A sect is a group of people who are united by some practices, opinions and religious beliefs which seperate them from other groups. Small sects and 'cults' have certain tendancies in common. They often regard wider society as corrupt and depraved. The prohibition of alcohol and tobacco is common. Sometimes, dramatic expectations about the future such as predictions of the end of the world or the dawning of a new era form the doctrines of the group. The founder is often a charismatic person who claims some special relationship with God.
Sects are commonly perceived as dangerous and harmful. Their members are often viewed as 'Apostles of Hatred'. Unfortunately, there is much evidence to support that view. For example, in Switzerland in 1994, the police found the bodies of forty eight members of an apocalyptic sect called the Order of Neo-Templars. The victims were probably poisoned with strong intoxicnts. A year later another sixteen bodies arranged in a way symbolising the sun were discovered in France.
Some sects build their financial power on people's naivety. One of the richest sects in the world is the Scientology Church which is 'sponsored' by many wealthy businessmen and artists.
Polish people regard sects as a negative phenomenon. Unfortunately, the growing popularity of sects points to a crisis in the Catholic Vhurch, family and school. Although Poland is a democratic country which guarantees freedom of worship, the majority of Poles believes that the activity of sects constitutes a real menace to society and therefore should become illegal. Indeed, the fast race of expansion of sects in our country is a reason for concern.
Sects have a destructive influence on their members. They use insidious psychological methods such as brain-washing, love-bombing and indoctrination to attract new followers.They usually recruit sensitive young people who see no sense in life and look for 'real' values. Those who have serious personal problems and feel lonely, depressed or rejected become especially vulnerable to manipulation.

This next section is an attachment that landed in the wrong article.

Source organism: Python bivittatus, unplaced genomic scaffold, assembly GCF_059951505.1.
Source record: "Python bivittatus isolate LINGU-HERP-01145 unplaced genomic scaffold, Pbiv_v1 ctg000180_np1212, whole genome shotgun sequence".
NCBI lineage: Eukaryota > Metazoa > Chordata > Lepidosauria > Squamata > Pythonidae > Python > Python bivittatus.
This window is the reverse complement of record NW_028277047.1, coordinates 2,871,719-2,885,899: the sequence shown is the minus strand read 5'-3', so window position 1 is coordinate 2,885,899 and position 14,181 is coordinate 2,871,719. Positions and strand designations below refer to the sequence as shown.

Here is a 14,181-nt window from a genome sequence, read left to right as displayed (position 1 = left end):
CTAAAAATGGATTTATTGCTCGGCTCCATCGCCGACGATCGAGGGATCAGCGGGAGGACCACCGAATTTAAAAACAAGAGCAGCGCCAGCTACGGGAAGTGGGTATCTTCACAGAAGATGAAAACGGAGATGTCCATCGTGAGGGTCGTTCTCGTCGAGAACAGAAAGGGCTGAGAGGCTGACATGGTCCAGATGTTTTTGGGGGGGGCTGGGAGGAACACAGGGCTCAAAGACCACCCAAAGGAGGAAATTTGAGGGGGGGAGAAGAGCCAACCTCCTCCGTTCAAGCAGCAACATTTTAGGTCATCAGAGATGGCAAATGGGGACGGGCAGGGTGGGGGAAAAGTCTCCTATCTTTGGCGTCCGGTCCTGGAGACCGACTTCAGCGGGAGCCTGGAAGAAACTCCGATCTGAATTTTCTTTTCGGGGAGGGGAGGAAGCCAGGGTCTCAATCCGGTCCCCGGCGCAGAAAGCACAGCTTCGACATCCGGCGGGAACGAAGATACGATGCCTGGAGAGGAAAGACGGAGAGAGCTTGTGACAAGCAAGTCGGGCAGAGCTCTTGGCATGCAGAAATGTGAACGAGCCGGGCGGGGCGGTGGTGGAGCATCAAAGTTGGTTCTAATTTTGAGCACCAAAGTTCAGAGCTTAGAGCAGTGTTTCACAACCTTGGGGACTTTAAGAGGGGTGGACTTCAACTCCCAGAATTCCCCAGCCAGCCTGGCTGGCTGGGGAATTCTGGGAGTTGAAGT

The way in which the members are treated after they join a commune is very controversial. They are told to break off relations with their families and friends. Seperated from the outer world, they live under the constant control of a group and their freedom is considerably constrained. They must not watch tv, listen to the radio or read newspapers. They must give all their money to the despotic guru, obey his orders and accept his decisions. They fill their days with work, meditation, lectures and pseudo-religious practices. Some of them manage to awake from this deep sleep but the experience is very painful. After leaving the sect, they are often haunted, blackmailed and intimidated. The sect becomes the bane of their life. The return to 'normal' society takes a lot of time and requires a lot of effort. Undeniably, the sect leaves its stamp on their whole life.